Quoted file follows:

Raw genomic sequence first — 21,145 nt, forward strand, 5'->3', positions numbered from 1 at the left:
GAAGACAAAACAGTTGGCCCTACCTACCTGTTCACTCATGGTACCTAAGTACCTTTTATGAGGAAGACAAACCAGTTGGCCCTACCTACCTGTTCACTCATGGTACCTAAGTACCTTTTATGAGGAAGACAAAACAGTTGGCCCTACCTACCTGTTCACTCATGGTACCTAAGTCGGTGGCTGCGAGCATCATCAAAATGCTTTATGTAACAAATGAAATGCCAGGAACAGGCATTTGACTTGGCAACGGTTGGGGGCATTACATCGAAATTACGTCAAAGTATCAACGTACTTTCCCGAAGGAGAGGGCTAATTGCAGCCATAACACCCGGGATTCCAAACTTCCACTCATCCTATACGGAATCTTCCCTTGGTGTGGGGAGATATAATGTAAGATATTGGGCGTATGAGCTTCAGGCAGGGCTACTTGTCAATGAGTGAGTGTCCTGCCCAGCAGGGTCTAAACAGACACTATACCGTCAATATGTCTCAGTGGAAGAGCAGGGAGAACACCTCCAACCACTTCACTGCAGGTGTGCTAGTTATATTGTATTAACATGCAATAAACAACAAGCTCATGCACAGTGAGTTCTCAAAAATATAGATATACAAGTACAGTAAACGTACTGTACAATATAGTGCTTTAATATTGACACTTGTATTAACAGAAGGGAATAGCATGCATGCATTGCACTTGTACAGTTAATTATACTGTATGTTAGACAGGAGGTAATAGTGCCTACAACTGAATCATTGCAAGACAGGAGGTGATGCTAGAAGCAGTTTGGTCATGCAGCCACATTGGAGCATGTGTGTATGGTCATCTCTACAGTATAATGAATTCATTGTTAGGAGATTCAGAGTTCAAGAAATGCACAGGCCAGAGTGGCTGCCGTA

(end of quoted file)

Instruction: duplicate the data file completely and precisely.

Raw genomic sequence first — 21,145 nt, forward strand, 5'->3', positions numbered from 1 at the left:
GAAGACAAAACAGTTGGCCCTACCTACCTGTTCACTCATGGTACCTAAGTACCTTTTATGAGGAAGACAAACCAGTTGGCCCTACCTACCTGTTCACTCATGGTACCTAAGTACCTTTTATGAGGAAGACAAAACAGTTGGCCCTACCTACCTGTTCACTCATGGTACCTAAGTCGGTGGCTGCGAGCATCATCAAAATGCTTTATGTAACAAATGAAATGCCAGGAACAGGCATTTGACTTGGCAACGGTTGGGGGCATTACATCGAAATTACGTCAAAGTATCAACGTACTTTCCCGAAGGAGAGGGCTAATTGCAGCCATAACACCCGGGATTCCAAACTTCCACTCATCCTATACGGAATCTTCCCTTGGTGTGGGGAGATATAATGTAAGATATTGGGCGTATGAGCTTCAGGCAGGGCTACTTGTCAATGAGTGAGTGTCCTGCCCAGCAGGGTCTAAACAGACACTATACCGTCAATATGTCTCAGTGGAAGAGCAGGGAGAACACCTCCAACCACTTCACTGCAGGTGTGCTAGTTATATTGTATTAACATGCAATAAACAACAAGCTCATGCACAGTGAGTTCTCAAAAATATAGATATACAAGTACAGTAAACGTACTGTACAATATAGTGCTTTAATATTGACACTTGTATTAACAGAAGGGAATAGCATGCATGCATTGCACTTGTACAGTTAATTATACTGTATGTTAGACAGGAGGTAATAGTGCCTACAACTGAATCATTGCAAGACAGGAGGTGATGCTAGAAGCAGTTTGGTCATGCAGCCACATTGGAGCATGTGTGTATGGTCATCTCTACAGTATAATGAATTCATTGTTAGGAGATTCAGAGTTCAAGAAATGCACAGGCCAGAGTGGCTGCCGTA